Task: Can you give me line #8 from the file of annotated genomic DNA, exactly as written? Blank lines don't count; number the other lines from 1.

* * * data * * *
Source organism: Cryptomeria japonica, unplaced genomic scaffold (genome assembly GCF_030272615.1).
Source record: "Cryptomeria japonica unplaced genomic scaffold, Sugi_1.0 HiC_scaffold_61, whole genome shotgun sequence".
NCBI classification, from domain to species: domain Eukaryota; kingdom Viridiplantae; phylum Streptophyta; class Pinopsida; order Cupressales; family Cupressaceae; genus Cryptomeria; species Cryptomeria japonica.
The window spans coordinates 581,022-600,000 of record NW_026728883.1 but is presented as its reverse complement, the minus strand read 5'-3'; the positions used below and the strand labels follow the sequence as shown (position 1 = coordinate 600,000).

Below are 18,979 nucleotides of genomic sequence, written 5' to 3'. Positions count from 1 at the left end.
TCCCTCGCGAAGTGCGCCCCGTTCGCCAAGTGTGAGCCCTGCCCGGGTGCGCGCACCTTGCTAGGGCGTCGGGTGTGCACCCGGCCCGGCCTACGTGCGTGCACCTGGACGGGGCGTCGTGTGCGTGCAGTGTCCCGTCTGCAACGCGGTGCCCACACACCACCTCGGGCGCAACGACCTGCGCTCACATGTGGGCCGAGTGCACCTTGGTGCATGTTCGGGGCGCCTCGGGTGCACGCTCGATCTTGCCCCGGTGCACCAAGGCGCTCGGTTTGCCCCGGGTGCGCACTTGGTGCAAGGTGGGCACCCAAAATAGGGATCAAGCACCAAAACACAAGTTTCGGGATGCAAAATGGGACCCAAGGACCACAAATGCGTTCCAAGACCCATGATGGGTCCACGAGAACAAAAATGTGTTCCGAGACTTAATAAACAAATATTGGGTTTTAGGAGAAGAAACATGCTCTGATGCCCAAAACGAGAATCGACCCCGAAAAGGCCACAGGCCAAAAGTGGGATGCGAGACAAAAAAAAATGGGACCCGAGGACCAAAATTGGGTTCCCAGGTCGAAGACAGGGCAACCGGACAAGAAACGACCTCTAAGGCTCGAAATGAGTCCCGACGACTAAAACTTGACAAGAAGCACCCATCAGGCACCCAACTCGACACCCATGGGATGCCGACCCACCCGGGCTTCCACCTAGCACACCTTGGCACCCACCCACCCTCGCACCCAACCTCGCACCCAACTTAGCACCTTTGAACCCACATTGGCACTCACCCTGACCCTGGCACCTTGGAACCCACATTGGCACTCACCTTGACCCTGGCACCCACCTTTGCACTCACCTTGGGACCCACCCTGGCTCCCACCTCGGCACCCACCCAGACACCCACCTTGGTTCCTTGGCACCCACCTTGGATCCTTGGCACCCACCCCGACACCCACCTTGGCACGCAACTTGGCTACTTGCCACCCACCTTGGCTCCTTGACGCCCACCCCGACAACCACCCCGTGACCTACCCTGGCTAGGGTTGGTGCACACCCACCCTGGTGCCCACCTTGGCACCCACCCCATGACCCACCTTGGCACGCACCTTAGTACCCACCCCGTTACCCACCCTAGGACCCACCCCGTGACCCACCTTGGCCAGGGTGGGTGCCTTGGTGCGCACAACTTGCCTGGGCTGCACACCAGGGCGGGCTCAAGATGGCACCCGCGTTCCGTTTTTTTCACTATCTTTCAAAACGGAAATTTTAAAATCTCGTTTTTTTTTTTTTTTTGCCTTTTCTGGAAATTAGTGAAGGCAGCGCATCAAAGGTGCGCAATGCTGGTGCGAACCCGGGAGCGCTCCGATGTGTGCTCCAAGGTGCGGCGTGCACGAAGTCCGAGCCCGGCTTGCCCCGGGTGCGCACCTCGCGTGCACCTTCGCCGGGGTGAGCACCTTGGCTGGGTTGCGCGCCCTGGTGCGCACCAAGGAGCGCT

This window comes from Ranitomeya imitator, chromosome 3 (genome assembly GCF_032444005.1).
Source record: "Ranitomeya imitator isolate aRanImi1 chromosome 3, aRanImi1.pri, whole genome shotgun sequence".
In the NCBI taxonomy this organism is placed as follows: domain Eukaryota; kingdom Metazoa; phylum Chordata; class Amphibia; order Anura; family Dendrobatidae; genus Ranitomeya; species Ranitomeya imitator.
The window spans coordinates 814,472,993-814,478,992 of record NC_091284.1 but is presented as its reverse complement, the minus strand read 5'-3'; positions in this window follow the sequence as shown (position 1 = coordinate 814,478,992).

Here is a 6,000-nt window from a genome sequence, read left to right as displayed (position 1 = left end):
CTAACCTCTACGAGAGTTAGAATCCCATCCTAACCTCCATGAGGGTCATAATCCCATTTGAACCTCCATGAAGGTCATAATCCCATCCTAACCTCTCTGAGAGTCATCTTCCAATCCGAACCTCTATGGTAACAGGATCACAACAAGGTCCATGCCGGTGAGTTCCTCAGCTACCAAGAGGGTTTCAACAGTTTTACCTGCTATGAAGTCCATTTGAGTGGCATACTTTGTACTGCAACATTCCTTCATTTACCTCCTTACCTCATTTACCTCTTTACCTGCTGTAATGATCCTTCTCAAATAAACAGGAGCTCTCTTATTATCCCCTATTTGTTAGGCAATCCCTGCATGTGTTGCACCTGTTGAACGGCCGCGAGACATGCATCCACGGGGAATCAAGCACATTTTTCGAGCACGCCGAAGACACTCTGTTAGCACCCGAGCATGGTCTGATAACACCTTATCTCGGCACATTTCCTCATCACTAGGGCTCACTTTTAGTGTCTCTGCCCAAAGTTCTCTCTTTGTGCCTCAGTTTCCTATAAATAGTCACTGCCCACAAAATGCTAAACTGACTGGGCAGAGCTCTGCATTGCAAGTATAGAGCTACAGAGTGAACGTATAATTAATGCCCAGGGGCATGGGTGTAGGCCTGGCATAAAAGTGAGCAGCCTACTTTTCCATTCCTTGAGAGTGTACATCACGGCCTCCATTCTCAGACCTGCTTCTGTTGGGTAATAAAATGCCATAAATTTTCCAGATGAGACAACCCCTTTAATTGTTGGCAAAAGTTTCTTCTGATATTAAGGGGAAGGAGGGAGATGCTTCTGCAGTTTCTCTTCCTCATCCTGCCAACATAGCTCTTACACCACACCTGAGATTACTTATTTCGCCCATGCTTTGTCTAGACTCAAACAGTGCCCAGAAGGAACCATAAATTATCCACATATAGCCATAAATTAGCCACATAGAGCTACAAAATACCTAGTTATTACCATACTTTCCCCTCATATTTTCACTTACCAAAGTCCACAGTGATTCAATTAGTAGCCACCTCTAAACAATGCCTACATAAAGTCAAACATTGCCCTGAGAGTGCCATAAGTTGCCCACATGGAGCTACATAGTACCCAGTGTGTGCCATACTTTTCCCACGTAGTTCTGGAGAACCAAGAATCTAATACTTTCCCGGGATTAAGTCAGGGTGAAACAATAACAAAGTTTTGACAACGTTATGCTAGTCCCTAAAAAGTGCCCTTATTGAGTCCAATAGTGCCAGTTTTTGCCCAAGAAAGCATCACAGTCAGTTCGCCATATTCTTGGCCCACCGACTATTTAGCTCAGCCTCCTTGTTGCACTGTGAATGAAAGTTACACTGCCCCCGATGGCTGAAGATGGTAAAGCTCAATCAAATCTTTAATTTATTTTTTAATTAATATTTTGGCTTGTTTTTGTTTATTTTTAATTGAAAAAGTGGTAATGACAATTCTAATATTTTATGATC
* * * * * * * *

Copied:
Source record: "Ranitomeya imitator isolate aRanImi1 chromosome 3, aRanImi1.pri, whole genome shotgun sequence".